It's sorting day in Pontotoc, Miss. — the day volunteers make care packages for soldiers overseas.
Impersonal things, mostly, like mouthwash or pencils. But before the packages are sealed, there's a special delivery added: Letters written by school children.
"Dear Soldier...I want to say thank you."
"Watch out for ants..."
"My uncle time was in the Marines, and he turned out just fine"
"How is it out there? It must be hard fighting?"
Barbara Baldwin organized the letter writing campaign while her son was serving in Afghanistan.
"They're just uplifting, they're supportive they just love the soldiers and tell them so," Baldwin says.
So far, more than 1,000 service members in Iraq and Afghanistan have received letters from children like these.
"Dear Soldier, I am proud of all of y'all."
"I wrote to cheer you up...you are going to be a great soldier."
"Dear Soldier, I hope you get to come home soon."
Pontotoc, Miss., is a patriotic town. It's the type of place where you expect strong support for the military, but many of the sentiments expressed in these letters are universal. They're written by kids from all across the country.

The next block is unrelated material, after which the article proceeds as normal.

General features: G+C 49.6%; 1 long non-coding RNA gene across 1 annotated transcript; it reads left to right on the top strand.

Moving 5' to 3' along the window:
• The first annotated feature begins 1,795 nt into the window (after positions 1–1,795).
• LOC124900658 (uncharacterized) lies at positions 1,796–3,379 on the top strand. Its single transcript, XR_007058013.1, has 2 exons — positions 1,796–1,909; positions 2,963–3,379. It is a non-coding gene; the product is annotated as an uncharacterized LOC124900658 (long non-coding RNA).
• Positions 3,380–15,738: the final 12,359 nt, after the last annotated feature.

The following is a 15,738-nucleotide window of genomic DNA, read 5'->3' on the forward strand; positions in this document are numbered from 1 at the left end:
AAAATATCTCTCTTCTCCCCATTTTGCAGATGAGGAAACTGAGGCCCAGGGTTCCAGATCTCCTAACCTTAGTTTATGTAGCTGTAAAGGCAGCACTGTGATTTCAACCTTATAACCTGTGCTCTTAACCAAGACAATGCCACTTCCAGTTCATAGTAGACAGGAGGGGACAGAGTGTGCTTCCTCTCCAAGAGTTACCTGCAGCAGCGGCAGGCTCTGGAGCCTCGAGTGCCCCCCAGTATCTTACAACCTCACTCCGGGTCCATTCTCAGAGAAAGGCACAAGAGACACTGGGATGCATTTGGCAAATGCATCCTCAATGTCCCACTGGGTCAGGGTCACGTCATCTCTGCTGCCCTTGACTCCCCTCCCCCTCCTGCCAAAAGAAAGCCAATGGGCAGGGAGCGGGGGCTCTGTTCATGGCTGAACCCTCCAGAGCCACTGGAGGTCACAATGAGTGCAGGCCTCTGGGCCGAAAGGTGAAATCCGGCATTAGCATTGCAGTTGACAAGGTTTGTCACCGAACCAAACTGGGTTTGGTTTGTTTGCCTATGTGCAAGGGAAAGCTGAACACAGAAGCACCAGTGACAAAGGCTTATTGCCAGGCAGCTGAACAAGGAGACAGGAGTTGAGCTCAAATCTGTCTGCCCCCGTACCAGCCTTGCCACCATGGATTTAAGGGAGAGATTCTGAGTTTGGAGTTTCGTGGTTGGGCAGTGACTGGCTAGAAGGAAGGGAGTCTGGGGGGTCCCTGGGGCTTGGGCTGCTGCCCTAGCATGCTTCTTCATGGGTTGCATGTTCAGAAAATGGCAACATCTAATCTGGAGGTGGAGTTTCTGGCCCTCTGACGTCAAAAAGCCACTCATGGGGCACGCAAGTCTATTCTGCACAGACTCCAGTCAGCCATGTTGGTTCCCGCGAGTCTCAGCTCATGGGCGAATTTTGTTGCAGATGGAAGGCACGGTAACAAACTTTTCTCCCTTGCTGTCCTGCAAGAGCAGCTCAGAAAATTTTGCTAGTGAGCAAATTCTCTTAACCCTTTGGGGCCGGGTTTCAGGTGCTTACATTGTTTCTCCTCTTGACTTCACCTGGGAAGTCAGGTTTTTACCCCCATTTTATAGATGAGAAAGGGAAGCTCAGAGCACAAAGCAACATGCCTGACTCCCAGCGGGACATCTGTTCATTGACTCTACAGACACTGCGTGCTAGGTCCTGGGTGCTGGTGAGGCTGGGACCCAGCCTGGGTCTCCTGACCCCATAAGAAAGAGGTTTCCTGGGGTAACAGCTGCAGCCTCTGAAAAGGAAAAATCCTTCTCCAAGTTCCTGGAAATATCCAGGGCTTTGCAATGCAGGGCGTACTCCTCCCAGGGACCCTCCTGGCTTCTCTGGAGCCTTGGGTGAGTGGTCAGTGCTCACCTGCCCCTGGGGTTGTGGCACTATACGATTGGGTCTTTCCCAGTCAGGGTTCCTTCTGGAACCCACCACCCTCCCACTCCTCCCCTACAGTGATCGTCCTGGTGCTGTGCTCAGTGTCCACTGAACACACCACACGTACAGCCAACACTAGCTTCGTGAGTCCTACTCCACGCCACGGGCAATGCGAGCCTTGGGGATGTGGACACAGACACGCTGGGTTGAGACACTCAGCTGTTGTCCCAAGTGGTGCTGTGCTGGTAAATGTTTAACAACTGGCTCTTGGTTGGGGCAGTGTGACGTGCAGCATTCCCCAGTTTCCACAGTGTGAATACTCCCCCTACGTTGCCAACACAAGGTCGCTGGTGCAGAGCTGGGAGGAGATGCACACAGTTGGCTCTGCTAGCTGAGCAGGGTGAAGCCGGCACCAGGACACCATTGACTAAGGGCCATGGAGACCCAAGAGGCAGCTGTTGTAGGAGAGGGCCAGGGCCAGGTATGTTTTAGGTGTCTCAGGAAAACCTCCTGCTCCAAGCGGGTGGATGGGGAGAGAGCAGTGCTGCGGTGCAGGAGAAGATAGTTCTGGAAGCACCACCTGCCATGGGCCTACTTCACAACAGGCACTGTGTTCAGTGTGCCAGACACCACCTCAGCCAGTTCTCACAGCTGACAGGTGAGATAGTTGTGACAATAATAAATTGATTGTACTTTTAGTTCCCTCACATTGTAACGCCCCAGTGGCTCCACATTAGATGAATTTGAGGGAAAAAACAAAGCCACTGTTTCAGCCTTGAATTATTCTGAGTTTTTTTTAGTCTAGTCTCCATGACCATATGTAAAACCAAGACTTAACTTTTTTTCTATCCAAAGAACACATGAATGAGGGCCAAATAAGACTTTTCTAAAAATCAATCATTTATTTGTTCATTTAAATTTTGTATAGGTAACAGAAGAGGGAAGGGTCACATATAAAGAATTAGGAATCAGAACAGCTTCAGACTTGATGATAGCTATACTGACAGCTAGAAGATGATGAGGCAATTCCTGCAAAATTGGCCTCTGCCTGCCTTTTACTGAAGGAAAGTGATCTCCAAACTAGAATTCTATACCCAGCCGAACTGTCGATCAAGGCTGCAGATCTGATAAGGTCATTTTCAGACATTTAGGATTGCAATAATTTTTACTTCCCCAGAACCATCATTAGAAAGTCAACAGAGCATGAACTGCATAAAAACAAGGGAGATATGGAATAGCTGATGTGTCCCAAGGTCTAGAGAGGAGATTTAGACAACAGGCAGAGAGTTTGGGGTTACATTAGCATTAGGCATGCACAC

Some of the best have been published in a new book. But, do soldiers really read them?
Sgt. Perry Holmes did — over and over during his year in Iraq.
"I remember this letter right here, with the flag on it," says Sgt. Holmes.
"When we got time in the evening, we'd read these letters right here — you know, to help us go to sleep at night."
Today, he and his fellow soldiers are meeting some of the kids who wrote those letters.
He remembers what Pearson Birchfield wrote:
"If you do die with my letter so it will let me know the world that I care for each and every one of you out there in the war. Thank you.” Holmes reads.
Soldiers and kids, proving that words really can make a difference.